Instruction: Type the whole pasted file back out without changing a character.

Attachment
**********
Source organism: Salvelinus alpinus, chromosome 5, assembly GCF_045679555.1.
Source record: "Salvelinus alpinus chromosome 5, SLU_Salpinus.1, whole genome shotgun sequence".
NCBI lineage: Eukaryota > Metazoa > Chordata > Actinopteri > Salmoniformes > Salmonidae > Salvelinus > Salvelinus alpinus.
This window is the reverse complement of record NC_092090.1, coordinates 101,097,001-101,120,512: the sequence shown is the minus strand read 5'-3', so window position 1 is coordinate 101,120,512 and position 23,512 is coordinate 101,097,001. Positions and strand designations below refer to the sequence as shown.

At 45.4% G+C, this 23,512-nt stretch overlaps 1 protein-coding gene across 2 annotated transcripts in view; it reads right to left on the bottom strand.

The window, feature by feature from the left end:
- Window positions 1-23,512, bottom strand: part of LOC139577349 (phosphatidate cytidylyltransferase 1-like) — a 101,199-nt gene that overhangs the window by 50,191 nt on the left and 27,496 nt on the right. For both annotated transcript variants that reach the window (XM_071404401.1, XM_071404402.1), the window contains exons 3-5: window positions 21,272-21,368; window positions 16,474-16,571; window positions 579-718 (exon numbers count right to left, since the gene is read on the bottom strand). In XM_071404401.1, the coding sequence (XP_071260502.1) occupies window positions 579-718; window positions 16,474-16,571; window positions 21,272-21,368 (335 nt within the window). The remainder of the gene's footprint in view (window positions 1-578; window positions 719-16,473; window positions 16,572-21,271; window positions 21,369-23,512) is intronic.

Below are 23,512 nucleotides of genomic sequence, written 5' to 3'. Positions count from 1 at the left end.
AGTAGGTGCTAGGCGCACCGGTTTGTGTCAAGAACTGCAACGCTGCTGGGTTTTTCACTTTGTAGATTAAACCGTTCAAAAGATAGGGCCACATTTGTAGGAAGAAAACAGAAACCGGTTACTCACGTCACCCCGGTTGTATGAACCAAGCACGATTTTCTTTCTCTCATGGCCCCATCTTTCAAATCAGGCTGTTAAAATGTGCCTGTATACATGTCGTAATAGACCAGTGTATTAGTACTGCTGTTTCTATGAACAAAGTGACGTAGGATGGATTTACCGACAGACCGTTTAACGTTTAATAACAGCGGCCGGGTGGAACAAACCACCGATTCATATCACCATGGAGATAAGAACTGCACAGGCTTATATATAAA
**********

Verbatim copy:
Source organism: Salvelinus alpinus, chromosome 5, assembly GCF_045679555.1.
Source record: "Salvelinus alpinus chromosome 5, SLU_Salpinus.1, whole genome shotgun sequence".
NCBI lineage: Eukaryota > Metazoa > Chordata > Actinopteri > Salmoniformes > Salmonidae > Salvelinus > Salvelinus alpinus.
This window is the reverse complement of record NC_092090.1, coordinates 101,097,001-101,120,512: the sequence shown is the minus strand read 5'-3', so window position 1 is coordinate 101,120,512 and position 23,512 is coordinate 101,097,001. Positions and strand designations below refer to the sequence as shown.

At 45.4% G+C, this 23,512-nt stretch overlaps 1 protein-coding gene across 2 annotated transcripts in view; it reads right to left on the bottom strand.

The window, feature by feature from the left end:
- Window positions 1-23,512, bottom strand: part of LOC139577349 (phosphatidate cytidylyltransferase 1-like) — a 101,199-nt gene that overhangs the window by 50,191 nt on the left and 27,496 nt on the right. For both annotated transcript variants that reach the window (XM_071404401.1, XM_071404402.1), the window contains exons 3-5: window positions 21,272-21,368; window positions 16,474-16,571; window positions 579-718 (exon numbers count right to left, since the gene is read on the bottom strand). In XM_071404401.1, the coding sequence (XP_071260502.1) occupies window positions 579-718; window positions 16,474-16,571; window positions 21,272-21,368 (335 nt within the window). The remainder of the gene's footprint in view (window positions 1-578; window positions 719-16,473; window positions 16,572-21,271; window positions 21,369-23,512) is intronic.

Below are 23,512 nucleotides of genomic sequence, written 5' to 3'. Positions count from 1 at the left end.
AGTAGGTGCTAGGCGCACCGGTTTGTGTCAAGAACTGCAACGCTGCTGGGTTTTTCACTTTGTAGATTAAACCGTTCAAAAGATAGGGCCACATTTGTAGGAAGAAAACAGAAACCGGTTACTCACGTCACCCCGGTTGTATGAACCAAGCACGATTTTCTTTCTCTCATGGCCCCATCTTTCAAATCAGGCTGTTAAAATGTGCCTGTATACATGTCGTAATAGACCAGTGTATTAGTACTGCTGTTTCTATGAACAAAGTGACGTAGGATGGATTTACCGACAGACCGTTTAACGTTTAATAACAGCGGCCGGGTGGAACAAACCACCGATTCATATCACCATGGAGATAAGAACTGCACAGGCTTATATATAAA